A recent report puts the real estate market in Hamilton into an exclusive club with Toronto and Vancouver: all three cities are significantly overpriced compared to normal markets.
The International Monetary Fund studied 11 large metropolitan areas in Canada and found that while there’s been price growth in a number of cities across the country, most home pricing was explainable by conventional understanding of macroeconomics in real estate. The working paper, Assessing House Prices in Canada: Borrowing Capacity and Investment Approach, states that in most markets median household income and mortgage rates should provide a rough guide to pricing.
But in Hamilton, Toronto and Vancouver the authors say “house prices have increased beyond the values implied by the fundamentals.” The IMF calculated house prices in Hamilton are 60 per cent higher than the fundamentals would suggest and in Toronto and Vancouver it’s close to 50 per cent higher. “House prices would have to drop by roughly 30 per cent to align with the current fundamentals in these markets,” the paper contends.
The study applied valuation models based on borrowing capacity (where housing prices stay “attainable” based on the price of down payment and debt) and net-present value (based on the ability for rental income to cover costs). Toronto and Vancouver’s woes with these measures are well known, they are the two most expensive markets in the country. But Hamilton’s inclusion in the unaffordable club is a relatively new phenomenon for a traditionally blue-collar city with a long history of modest price growth.
“We do agree with the IMF that Hamilton residential properties may not be affordable for many who live in the city," said Carol Ann Burrell, president and CEO of Realtors Association of Hamilton-Burlington (RAHB). "For those currently looking to buy for the first time, affordability can also be a challenge. There are many in the city, however, who have lower incomes and purchased a property years ago. With the average prices of residential properties in Hamilton doubling over the past decade, these Hamiltonians have seen significant gains in their equity.”
RAHB data shows in October the average home price for Hamilton went up 7.1 per cent year over year, to $602,029. As recently as 2015, average Hamilton home prices were below $400,000.
The IMF calculated that when it comes to debt-service-to-income (DSTI), median incomes in Hamilton haven’t kept up with the property prices. Before 2016, Hamilton household DSTI was about 30 per cent, but in the past three years that figure has risen sharply to almost 45 per cent.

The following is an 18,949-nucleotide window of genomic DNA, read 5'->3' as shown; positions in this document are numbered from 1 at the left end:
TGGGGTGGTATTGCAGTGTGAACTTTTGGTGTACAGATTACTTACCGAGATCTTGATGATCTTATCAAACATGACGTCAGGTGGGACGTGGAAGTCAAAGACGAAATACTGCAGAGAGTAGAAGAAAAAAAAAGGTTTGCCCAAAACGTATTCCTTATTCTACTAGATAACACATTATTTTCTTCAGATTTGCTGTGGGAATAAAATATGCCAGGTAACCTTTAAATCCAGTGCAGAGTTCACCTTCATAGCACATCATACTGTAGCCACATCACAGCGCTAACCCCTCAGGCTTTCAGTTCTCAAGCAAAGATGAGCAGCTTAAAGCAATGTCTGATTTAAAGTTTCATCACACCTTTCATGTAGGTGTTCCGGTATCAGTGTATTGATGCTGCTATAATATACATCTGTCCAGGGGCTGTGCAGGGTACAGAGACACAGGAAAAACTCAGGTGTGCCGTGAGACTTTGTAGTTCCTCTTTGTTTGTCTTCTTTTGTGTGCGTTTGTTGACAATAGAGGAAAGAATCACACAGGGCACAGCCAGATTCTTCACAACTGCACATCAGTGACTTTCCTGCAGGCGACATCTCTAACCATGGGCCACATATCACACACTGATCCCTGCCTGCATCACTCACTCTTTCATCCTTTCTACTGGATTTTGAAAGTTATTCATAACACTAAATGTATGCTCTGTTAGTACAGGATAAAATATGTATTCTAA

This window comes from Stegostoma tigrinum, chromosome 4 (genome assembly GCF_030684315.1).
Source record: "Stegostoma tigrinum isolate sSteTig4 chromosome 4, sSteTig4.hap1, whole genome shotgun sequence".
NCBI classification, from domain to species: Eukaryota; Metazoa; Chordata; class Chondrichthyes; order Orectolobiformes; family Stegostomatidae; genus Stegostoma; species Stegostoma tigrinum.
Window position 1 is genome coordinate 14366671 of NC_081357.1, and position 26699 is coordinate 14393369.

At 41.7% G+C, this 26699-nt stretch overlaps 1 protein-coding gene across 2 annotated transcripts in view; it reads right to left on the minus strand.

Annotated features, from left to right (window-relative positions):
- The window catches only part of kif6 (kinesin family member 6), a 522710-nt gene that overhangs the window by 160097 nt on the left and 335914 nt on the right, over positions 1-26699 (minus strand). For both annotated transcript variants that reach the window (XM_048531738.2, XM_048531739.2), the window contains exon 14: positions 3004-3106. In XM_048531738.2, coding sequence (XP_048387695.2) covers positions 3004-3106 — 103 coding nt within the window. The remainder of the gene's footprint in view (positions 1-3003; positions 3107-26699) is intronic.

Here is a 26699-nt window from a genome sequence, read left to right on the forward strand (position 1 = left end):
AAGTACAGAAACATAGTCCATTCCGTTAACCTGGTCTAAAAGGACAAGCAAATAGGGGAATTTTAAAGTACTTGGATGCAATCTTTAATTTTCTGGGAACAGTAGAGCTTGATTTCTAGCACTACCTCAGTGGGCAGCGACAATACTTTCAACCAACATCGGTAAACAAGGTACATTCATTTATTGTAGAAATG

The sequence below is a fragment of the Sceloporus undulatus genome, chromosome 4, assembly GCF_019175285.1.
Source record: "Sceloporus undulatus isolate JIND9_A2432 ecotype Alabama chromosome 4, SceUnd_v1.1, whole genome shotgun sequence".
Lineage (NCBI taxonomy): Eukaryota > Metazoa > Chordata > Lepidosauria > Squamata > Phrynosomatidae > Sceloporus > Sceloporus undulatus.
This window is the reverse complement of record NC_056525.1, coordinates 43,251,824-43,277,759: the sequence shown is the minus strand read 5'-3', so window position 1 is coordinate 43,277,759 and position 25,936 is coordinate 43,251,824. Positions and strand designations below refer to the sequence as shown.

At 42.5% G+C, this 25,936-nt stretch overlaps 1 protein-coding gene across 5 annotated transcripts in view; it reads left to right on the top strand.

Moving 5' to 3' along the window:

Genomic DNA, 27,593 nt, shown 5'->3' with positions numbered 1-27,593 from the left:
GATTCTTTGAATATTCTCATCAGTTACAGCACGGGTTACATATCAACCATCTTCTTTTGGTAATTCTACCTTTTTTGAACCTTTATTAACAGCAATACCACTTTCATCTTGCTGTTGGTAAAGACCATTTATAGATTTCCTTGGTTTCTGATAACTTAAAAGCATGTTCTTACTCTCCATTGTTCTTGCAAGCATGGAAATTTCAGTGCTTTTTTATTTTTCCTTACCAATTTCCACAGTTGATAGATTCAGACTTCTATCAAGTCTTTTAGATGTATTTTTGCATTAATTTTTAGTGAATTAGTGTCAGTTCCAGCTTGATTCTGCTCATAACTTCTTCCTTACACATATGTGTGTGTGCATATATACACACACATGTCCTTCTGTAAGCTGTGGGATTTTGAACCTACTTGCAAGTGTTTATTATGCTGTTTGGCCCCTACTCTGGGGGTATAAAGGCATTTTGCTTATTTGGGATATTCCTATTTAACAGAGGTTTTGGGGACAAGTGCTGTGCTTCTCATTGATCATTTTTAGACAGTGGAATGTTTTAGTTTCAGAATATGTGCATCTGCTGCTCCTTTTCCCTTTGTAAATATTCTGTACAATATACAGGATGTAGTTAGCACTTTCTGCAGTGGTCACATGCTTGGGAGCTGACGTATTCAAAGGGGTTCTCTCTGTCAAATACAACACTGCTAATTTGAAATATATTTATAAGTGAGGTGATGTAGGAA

Until early November, the Canada Mortgage and Housing Corporation (CMHC) had flagged Hamilton as a high-risk market for, but said that beginning in August the situation began to cool down. The CMHC report still rates Hamilton as having moderate risk of “overheating” and “accelerating” prices, but the agency lowered the valuation risks from moderate to low between the second and third quarter.
But RHAB’s own market data said that prices and sales went up again in October. “We started out the year in a much more balanced position than we experienced in 2016/2017, but the last few months have been favouring sellers,” Burrell said.
The IMF and the RAHB both posit some of the price growth is due to house-hunters sick of even higher prices in the Greater Toronto Area bidding up properties in Hamilton. But some local brokers don’t accept the Toronto invasion theory.
“We’re not seeing a tsunami of demand out of Toronto, primarily because of commute time,” which can be more than an hour to central Hamilton, said Judy Marsales, an independent real estate broker with 38 years experience in the city. She said that while 2017 was a wild time. “The days of multiple offers and bidding wars are gone.”
Ms. Marsales said some of the median income to price disparity has to do with demographics; she sees a lot of seniors on lower incomes staying in homes, while younger families are able to take advantage of low interest rates and spend well above their income. Sometimes perhaps too much to get into a house they want.
“There are times it is concerning, that judgment we leave to the financial people they deal with. They have more information on their financial capability,” she said.
But some mortgage professionals are also worried about what they are seeing in Hamilton.
“Whatever CMHC suggests, I assure you that those of us who deal with homeowners every day, we see debt stalking middle- to lower-class people,” said Ron Butler, lead broker for Butler Mortgage Inc. “We constantly hear of next generation Hamiltonians having to buy in Grimsby or Welland. And the existing residents often feel the effects of rising food, utility and gas prices and they generally earn less than those in the GTA.”
The IMF did say that other Canadian markets have recovered after prices decoupled from market fundamentals in the past, the most recent examples include Calgary and Edmonton between 2006 and 2012. But in those markets income growth was strong and interest rates fell.
“The housing markets in Hamilton, Toronto, and Vancouver are not likely to benefit from such significant declines in interest rates. This could increase risks associated with rapid price corrections,” the IMF paper warns.
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